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Breeding aflatoxinresistant maize lines using recent advances in technologies a review
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Aflatoxin contamination caused by Aspergillus flavus infection of corn is a significant and chronic threat to corn being used as food or feed. Contamination of crops at levels of 20 ng g–1 or higher (as regulated by the USFDA) by this toxin and potent carcinogen makes the crop unsalable, resulting in a significant economic burden on the producer. This review focuses on elimination of this contamination in corn which is a major US crop and the basis of many products. Corn is also “nature’s example” of a crop containing heritable resistance to aflatoxin contamination, thereby serving as a model for achieving resistance to aflatoxin contamination in other crops as well. This crop is the largest production grain crop worldwide, providing food for billions of people and livestock and critical feedstock for production of biofuels. In 2011, the economic value of the US corn crop was US$76 billion, with US growers producing an estimated 12 billion bushels, more than one-third of the world’s supply. Thus, the economics and significance of corn as a food crop and the threat to food safety due to aflatoxin contamination of this major food crop have prompted the many research efforts in many parts of the world to identify resistance in corn to aflatoxin contamination. Plant breeding and varietal selection has been used as a tool to develop varieties resistance to disease. This methodology has been employed in defining a few corn lines that show resistance to A. flavus invasion; however, no commercial lines have been marketed. With the new tools of proteomics and genomics, identification of resistance mechanisms, and rapid resistance marker selection methodologies, there is an increasing possibility of finding significant resistance in corn, and in understanding the mechanism of this resistance.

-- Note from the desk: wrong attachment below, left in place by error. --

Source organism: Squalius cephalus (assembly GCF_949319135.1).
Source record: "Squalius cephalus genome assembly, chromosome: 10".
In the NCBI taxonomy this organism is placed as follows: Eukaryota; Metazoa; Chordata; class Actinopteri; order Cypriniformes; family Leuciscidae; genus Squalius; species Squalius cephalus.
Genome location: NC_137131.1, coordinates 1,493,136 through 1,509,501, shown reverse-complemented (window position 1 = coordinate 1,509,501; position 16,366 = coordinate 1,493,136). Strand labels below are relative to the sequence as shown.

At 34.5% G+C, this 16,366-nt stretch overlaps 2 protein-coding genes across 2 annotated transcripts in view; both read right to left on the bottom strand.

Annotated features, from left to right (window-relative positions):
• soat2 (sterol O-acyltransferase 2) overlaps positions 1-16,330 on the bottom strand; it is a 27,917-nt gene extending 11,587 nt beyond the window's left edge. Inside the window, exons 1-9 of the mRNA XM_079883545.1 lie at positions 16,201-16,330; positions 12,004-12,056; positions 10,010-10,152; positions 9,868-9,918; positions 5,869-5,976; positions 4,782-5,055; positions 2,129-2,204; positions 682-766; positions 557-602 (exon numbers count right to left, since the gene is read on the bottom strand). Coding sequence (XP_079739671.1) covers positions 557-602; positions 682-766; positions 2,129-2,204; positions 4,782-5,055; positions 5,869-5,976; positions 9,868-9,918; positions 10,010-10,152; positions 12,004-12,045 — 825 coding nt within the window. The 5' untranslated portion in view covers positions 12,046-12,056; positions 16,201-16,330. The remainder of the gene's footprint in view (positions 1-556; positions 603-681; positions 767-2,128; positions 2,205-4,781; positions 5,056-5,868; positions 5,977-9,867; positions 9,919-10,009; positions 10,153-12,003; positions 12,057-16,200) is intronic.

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Permanent link to this itemhttps://hdl.handle.net/20.500.12478/1225
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